Bottom Line: At last follow-up, 2 of 5 patients continued to be asymptomatic, the 3(rd) died of unrelated causes while 2 others required surgeries at least 1-year post injury.Independent elderly patients who are asymptomatic at presentation may be safe to be followed up very closely with a neck brace and serial X-ray.Converting to surgical treatment can be done safely when needed without affecting the overall clinical out.

View Article: PubMed Central - PubMed

Affiliation: Department of Neurosurgery, Baylor College of Medicine, Houston, TX 77030, USA.

ABSTRACT

Background: Management of type II odontoid fractures in elderly remains controversial to whether surgical treatment is favored over conservative one. This is a study of geriatric patients with asymptomatic type II dens fractures who after sustaining a fall were initially evaluated at community hospitals. They were placed in a rigid collar and were followed up in a spine clinic.

Purpose: To assess the reliability of treating very old patients with type II dens fracture conservatively and whether surgical intervention if needed would affect the clinical outcome.

Study design: Retrospective study with the literature review.

Patient sample: Consecutive patients above 80 years of age, who sustained a clinically asymptomatic type II dens fracture and were observed after a conservative treatment plan, was initiated.

Outcome measures: Outcome measures included self-reported worsening neck pain, neurological function, and radiographic measures over the follow-up period.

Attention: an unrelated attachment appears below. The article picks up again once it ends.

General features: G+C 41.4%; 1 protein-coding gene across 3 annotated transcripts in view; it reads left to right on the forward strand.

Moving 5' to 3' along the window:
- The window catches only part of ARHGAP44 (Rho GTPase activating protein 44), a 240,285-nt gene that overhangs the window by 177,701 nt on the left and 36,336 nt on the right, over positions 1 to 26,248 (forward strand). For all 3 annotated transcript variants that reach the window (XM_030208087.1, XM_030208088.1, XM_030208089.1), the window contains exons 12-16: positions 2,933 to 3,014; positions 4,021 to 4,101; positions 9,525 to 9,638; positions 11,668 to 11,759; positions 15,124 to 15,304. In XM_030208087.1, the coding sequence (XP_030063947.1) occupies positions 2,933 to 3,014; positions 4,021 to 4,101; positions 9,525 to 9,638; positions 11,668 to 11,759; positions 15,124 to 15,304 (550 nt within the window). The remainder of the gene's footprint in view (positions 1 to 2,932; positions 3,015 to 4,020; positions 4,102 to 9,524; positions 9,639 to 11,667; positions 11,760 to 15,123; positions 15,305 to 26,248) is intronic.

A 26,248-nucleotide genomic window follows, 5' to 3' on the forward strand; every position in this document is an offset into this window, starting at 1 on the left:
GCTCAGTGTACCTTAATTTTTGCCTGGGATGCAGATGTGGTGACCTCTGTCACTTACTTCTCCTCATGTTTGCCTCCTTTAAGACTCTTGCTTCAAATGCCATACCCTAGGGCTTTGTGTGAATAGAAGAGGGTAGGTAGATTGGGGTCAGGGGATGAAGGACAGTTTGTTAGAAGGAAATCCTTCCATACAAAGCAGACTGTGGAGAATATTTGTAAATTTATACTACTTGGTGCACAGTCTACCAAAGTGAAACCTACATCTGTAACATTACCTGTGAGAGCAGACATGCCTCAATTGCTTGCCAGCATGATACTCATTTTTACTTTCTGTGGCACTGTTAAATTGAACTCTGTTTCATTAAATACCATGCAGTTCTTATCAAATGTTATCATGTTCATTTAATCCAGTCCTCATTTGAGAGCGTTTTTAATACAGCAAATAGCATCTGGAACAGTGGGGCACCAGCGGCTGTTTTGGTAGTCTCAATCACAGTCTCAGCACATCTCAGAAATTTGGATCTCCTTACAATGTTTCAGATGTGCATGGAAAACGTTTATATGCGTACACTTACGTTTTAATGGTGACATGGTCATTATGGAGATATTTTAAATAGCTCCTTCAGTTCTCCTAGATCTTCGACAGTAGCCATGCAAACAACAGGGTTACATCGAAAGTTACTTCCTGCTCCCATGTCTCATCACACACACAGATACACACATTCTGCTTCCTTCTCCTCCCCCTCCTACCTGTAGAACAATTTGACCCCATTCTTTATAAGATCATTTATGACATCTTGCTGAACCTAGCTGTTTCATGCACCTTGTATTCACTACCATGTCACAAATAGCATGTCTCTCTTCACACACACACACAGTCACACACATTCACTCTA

Materials and methods: A retrospective clinical analysis of 5 active geriatric patients with type II asymptomatic dens fracture. After evaluating them, treatment options were discussed with patients and their family members. The decision was to continue to follow them with a rigid collar very closely since they were reluctant to undergo any surgical procedure.

Results: Patients were followed for an average of 29 months. They were observed for any worsening neck pain, neurological deficit, or deterioration of fracture on follow-up imaging studies. At last follow-up, 2 of 5 patients continued to be asymptomatic, the 3(rd) died of unrelated causes while 2 others required surgeries at least 1-year post injury.

Conclusions: Treatment of type II dens fractures in the elderly is controversial. Independent elderly patients who are asymptomatic at presentation may be safe to be followed up very closely with a neck brace and serial X-ray. Converting to surgical treatment can be done safely when needed without affecting the overall clinical out.

No MeSH data available.


Related in: MedlinePlus